Iran Nuclear Weapons
March 6, 2012 by staff
Iran Nuclear Weapons, The EU said Tuesday that world powers have agreed to a new round of talks with Iran over its nuclear program, and Iran gave permission for inspectors to visit a site suspected of secret atomic work.
The two developments appeared to counter somewhat the crisis atmosphere over Iran’s nuclear development program, the focus of talks in Washington between President Barack Obama and Israel’s visiting prime minister.
EU foreign policy chief Catherine Ashton said the five permanent members of the U.N. Security Council and Germany agreed to a new round of nuclear talks with Iran. Previous talks have not achieved what the powers want – an end to uranium enrichment on Iranian soil. The last round of negotiations in January 2011 ended in failure.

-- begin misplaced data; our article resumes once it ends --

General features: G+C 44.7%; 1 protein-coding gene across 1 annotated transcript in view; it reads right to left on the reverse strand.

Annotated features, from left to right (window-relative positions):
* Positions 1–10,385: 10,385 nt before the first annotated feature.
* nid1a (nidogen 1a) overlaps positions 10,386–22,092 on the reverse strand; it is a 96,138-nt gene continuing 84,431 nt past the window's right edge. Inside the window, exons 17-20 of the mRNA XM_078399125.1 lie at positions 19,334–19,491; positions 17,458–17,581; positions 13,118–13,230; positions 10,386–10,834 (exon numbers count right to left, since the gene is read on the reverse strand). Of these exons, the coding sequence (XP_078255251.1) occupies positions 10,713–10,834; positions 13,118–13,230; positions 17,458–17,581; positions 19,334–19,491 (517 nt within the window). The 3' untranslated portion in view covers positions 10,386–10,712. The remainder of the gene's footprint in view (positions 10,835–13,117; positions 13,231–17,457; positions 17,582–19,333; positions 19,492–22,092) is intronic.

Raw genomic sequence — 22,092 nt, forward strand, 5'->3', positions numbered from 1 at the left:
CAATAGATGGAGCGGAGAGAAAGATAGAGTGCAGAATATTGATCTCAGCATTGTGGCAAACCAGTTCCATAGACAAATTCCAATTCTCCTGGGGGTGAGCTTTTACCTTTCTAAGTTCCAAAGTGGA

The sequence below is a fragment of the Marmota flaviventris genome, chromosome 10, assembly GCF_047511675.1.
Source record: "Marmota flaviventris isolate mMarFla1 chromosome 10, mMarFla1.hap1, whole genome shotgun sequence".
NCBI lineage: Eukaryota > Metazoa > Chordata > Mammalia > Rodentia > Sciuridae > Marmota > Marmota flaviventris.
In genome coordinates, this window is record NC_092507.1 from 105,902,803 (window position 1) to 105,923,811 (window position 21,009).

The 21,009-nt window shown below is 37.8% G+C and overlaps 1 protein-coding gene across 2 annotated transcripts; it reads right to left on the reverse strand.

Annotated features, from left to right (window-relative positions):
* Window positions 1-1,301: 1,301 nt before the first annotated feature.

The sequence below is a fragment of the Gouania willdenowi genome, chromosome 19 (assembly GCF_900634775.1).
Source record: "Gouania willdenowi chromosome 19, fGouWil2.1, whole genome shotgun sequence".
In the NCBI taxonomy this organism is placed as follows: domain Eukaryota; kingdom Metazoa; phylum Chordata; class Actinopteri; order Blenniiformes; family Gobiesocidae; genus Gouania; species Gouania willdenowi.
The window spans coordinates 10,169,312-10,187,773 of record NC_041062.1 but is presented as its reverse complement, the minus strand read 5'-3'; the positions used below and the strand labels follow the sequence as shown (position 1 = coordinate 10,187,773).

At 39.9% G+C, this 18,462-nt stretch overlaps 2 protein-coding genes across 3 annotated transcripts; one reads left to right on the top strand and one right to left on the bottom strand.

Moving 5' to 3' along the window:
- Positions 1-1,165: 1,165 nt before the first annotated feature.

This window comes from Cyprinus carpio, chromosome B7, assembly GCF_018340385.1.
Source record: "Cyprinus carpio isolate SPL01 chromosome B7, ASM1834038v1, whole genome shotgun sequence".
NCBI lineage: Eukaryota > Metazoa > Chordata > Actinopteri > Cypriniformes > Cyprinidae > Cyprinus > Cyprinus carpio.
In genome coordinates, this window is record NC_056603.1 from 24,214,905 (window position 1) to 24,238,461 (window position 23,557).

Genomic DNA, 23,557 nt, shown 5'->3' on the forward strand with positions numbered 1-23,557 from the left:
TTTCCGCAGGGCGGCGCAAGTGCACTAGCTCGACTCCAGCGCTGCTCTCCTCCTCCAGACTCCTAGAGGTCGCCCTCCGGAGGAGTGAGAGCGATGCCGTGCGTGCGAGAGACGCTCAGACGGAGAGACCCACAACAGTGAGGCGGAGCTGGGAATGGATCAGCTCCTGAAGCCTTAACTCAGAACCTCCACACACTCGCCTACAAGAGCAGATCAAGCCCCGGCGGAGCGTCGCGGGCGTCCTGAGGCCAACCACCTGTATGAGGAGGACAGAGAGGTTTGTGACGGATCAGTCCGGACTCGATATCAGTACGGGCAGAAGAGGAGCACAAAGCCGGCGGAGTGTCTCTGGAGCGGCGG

The U.S. and its allies believe Iran is trying to build nuclear weapons. Iran denies that, insisting that its program is for peaceful purposes.
Ashton said in a statement that the EU hopes that Iran “will now enter into a sustained process of constructive dialogue which will deliver real progress in resolving the international community’s long-standing concerns on its nuclear program.”
The time and venue of the new talks have not been set.
Britain’s Foreign Secretary William Hague said in a statement that the onus would “be on Iran to convince the international community that its nuclear program is exclusively peaceful.”
German Foreign Minister Guido Westerwelle called for a diplomatic solution. “A nuclear-armed Iran must be prevented,” he said.
Ashton was responding to a February letter from Iranian nuclear negotiator Saeed Jalili, in which he proposed new discussions.
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